Every baby that has come to us as a foster child, we’ve been able to adopt. That’s just how it’s worked for us. For people who only know that side of our story, I’ve seen some incredulity about how we can ask people to walk into the pain of potential love and loss of foster care when we haven’t experienced it ourselves. What people don’t know about us is that we loved and lost 17 young men prior to becoming foster parents.
We spent five years in group home work where we grew to love the boys in our home with all we had in us. We met them as strangers, grew to love them as our children, and then said goodbye. And today we did it all over again.
It’s been long enough (about nine years) since we left group home work that I almost forgot what this feels like. But today I wandered around my house and washed the last glass, threw away the last bits of trash, dusted the place where his computer used to be and felt that familiar feeling.
It’s loss. It’s grief that I can’t protect the people I love or help them make choices I think would be wise. It’s the sadness of the empty place at the table. It’s the avoidance of THAT room because if I don’t go into it, then maybe he’s still there. But he’s not there. He’s gone. Again.
We have been blessed to have one of our group home kids back in our world for a season (the last six months). It was beautiful and redemptive and hard and I’m sure I’ll write more about it at some point (with his blessing). But today I watched him drive away and there aren’t a lot of coherent thoughts I can put together. It all feels pretty raw.
His story doesn’t belong to me. I don’t get to tell it because I am not the main character. But I can tell you that he’s loved and that I know he knows it. I can tell you I have zero regrets about asking him to come live with us. My greatest fears didn’t end up being anything to worry about. My kids were safe and loved having this big brother back in their lives. But my greatest hopes weren’t realized either.
I am trying to make peace with the idea that I can’t create a happy ending to this story. But that’s good, because this isn’t the end. This story started about 14 years ago and as the years have gone by, there have been many new chapters. This last chapter has been precious. We’ve been able to have a front row seat to the life of someone we love, a person we influenced during a pivotal time, but a person we don’t get to control. We are thankful for this opportunity to once again be there for a season of his life, and we hope there are more seasons to come where we can be active participants and not just outside observers.
To love is to open ourselves up to pain. That’s the reality. They don’t tell you that when they hand you that precious bundle in the hospital. For a little while maybe you can control things and you think maybe your job is to avoid pain– theirs and yours. But you can’t avoid pain forever, and even if you could, it wouldn’t be a healthy way to live.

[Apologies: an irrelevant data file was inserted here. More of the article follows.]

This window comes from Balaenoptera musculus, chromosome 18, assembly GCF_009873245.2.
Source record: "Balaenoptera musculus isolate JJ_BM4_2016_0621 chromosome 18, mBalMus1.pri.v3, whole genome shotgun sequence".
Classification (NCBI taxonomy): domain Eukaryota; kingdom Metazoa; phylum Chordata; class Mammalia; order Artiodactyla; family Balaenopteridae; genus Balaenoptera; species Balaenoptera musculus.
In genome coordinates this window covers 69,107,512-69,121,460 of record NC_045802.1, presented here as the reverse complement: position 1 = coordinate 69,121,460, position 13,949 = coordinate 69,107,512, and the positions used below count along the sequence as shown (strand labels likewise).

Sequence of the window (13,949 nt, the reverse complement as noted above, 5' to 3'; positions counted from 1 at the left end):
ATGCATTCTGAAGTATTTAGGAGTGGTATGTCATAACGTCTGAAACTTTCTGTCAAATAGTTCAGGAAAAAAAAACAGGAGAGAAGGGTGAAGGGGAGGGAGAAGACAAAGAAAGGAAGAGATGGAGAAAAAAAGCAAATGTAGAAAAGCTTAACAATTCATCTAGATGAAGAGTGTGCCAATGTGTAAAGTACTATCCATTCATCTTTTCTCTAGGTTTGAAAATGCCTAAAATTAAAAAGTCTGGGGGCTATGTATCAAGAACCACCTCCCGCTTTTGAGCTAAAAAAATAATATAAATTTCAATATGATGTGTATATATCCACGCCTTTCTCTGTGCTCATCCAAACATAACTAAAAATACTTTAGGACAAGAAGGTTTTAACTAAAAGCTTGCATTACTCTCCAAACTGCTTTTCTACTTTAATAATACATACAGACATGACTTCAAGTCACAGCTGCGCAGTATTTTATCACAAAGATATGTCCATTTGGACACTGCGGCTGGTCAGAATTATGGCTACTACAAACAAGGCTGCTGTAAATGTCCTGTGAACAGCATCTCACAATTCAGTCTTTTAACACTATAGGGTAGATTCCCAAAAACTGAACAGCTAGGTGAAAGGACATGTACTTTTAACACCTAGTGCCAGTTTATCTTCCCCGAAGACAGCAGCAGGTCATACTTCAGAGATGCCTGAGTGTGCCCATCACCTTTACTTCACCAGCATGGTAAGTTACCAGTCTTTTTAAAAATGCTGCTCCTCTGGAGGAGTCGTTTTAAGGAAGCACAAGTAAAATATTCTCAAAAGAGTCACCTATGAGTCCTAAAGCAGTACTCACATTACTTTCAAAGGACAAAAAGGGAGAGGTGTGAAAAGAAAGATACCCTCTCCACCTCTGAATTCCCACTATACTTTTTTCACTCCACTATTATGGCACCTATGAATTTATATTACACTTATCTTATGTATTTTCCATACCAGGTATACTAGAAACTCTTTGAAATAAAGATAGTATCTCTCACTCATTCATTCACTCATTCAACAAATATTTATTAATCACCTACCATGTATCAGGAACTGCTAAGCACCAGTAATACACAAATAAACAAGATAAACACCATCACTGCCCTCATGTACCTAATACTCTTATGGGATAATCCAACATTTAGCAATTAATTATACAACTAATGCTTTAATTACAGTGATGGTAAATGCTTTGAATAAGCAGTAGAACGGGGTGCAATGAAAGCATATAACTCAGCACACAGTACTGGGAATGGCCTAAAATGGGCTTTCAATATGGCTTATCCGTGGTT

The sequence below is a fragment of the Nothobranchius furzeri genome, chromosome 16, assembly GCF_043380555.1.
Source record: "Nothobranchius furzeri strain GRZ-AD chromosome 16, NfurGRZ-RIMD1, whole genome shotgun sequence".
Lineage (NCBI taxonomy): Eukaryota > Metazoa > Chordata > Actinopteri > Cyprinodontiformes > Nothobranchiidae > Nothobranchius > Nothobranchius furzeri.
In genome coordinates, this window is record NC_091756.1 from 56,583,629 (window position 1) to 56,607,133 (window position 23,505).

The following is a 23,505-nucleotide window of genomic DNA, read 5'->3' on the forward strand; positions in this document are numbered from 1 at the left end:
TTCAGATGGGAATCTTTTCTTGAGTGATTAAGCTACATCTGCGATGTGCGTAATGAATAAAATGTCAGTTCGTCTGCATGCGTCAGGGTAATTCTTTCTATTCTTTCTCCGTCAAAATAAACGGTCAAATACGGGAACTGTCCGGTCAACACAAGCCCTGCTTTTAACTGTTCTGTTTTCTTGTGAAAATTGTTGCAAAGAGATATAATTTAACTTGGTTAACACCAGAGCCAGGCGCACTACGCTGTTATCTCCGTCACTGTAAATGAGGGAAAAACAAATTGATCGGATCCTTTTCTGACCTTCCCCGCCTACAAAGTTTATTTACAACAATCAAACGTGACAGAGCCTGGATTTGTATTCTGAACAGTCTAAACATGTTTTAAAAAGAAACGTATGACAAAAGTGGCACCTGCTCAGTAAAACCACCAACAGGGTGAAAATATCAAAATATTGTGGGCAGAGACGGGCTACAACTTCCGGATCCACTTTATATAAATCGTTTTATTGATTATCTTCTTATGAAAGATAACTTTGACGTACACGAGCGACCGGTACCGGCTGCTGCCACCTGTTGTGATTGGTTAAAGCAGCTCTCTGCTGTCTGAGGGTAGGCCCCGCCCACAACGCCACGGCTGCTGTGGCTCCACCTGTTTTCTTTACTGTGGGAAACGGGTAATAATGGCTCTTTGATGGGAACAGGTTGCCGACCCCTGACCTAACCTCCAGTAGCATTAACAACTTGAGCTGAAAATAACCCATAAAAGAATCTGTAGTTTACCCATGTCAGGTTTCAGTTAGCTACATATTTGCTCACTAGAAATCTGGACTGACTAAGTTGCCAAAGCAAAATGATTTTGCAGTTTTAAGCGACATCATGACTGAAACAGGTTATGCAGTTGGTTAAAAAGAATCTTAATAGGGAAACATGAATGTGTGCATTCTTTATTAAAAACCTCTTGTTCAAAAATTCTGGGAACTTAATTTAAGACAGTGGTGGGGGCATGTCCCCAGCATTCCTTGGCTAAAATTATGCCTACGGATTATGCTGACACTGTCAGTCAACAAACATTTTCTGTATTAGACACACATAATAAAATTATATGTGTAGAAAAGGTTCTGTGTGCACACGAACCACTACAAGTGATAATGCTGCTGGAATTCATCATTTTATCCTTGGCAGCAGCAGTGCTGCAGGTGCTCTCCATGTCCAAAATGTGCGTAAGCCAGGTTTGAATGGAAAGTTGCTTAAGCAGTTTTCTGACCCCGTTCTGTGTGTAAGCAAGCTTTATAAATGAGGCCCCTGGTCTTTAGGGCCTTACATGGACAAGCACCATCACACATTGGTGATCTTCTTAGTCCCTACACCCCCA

You get a little more of a heads-up when your introduction to parenting is through a courtroom or a social worker’s office or in an orphanage or through a stranger arriving at your doorstep. That person has already been through pain before you ever met. You may have walked through your own pain to get to this point, too. Parenting is not a journey of pain avoidance. It is often about learning to embrace pain, accept pain, and then heal pain.
Today was painful in the very best and worst ways. But this pain is not what defines my relationship with this young man. Today we watched the eclipse together and in the bizarre sunset of 1 p.m. I was reminded that sometimes what looks like an ending isn’t quite what it seems. While I see the sun setting on this chapter, there’s a lot of life left to live (Lord willing).
When children are granted to us for a season (maybe 18 years, maybe 18 months, maybe 18 days) we are not just committing to them for that season. That’s not how life works. Life is long even when this season is short. We are committing to love them in whatever capacity we are granted for the rest of our lives. We are opening ourselves up to pain and joy and uncertainty– whatever God has for us. There may not be a happy ending because the end hasn’t been written yet. As long as we’re here, there’s still a role for us to play in loving this child and these children. Having a door to your heart that is always propped open. . . it’s hard.
Risking loving again meant risking losing. Again. And yet we would do it all over again for the ability to pour love and hope and whatever answers we can give into this soul. And hopefully we will get the chance to do it all over again and again and again for as long as we get to be parents to the children God gave us for however long or short and in whatever capacity they need us.
Tonight, I don’t have the answers. I have lots of questions. I have doubts and grief and pride and hope. And I feel more strongly than ever that we need to offer what we have to give– our families, our homes, our love– to those who need it, without expectations (but with lots of healthy boundaries). We can’t control the outcomes, we can’t write the story, we can’t make the ending be what we most want. But we can give and trust that God will do something with that gift.